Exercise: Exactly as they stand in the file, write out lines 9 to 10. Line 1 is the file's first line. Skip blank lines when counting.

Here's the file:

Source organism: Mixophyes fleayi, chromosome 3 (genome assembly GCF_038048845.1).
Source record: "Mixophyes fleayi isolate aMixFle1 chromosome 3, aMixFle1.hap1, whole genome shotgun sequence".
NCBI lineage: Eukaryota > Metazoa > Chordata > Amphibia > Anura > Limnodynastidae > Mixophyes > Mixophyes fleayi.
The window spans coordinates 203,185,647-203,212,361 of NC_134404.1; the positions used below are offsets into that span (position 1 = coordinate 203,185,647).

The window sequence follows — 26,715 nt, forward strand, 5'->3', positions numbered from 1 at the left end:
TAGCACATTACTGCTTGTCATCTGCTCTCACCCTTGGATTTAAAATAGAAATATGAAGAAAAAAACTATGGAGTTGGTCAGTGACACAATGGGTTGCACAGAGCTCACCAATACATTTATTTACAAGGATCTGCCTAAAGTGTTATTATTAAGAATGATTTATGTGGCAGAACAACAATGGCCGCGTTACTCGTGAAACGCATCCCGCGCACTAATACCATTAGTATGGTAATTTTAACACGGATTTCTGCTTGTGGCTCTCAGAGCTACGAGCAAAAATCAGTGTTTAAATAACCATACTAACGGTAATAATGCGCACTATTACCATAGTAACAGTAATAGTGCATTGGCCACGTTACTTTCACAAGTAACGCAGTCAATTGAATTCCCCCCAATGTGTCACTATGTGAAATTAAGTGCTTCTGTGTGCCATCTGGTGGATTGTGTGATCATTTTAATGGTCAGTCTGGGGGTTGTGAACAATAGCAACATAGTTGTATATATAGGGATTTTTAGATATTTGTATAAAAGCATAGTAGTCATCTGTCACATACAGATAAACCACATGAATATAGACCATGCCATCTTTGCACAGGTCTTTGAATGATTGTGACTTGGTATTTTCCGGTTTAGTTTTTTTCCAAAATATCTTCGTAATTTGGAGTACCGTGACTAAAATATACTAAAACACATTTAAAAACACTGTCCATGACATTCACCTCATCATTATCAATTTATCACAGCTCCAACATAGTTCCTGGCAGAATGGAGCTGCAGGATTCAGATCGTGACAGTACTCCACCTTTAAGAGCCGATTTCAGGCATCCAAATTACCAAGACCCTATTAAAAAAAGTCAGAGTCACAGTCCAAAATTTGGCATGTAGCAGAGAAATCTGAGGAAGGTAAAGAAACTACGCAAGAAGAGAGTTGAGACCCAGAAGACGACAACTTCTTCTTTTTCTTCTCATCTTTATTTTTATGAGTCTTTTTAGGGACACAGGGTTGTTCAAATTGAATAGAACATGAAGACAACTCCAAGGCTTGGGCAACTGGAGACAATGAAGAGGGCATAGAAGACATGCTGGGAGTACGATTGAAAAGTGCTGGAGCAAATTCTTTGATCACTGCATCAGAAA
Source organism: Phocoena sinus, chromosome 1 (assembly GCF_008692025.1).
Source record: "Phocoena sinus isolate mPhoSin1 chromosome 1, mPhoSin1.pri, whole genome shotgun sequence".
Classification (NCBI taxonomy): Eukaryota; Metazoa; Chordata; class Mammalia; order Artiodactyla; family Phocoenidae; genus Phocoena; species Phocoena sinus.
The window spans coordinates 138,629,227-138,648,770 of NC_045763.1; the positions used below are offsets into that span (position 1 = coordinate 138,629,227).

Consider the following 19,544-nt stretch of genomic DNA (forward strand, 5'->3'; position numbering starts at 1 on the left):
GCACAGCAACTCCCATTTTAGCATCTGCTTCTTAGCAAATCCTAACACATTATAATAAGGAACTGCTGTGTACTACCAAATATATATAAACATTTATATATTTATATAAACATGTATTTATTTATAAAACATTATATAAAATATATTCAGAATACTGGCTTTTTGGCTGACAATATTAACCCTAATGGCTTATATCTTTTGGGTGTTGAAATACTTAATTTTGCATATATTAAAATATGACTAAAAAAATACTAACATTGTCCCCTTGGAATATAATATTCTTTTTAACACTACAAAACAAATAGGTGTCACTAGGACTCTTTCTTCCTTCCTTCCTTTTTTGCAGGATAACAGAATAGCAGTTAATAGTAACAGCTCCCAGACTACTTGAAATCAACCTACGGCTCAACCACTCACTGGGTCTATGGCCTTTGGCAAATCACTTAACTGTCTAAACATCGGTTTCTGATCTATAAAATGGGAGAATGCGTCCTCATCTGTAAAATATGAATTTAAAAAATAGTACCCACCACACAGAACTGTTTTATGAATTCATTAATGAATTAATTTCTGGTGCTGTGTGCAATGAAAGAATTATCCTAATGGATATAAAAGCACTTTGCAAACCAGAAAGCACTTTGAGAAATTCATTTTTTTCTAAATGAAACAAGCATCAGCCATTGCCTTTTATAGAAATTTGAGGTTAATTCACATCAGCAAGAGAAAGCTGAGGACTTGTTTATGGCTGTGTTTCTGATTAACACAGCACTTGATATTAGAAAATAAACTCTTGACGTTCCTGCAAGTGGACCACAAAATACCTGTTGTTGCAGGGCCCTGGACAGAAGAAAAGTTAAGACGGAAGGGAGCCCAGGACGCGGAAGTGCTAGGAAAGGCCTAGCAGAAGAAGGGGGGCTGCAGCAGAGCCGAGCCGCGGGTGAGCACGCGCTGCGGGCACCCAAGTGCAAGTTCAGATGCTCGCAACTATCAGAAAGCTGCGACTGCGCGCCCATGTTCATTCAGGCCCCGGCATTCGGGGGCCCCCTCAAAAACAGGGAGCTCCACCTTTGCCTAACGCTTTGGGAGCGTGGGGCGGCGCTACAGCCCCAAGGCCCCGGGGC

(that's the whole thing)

Classification (NCBI taxonomy): Eukaryota; Metazoa; Chordata; class Mammalia; order Artiodactyla; family Phocoenidae; genus Phocoena; species Phocoena sinus.
The window spans coordinates 138,629,227-138,648,770 of NC_045763.1; the positions used below are offsets into that span (position 1 = coordinate 138,629,227).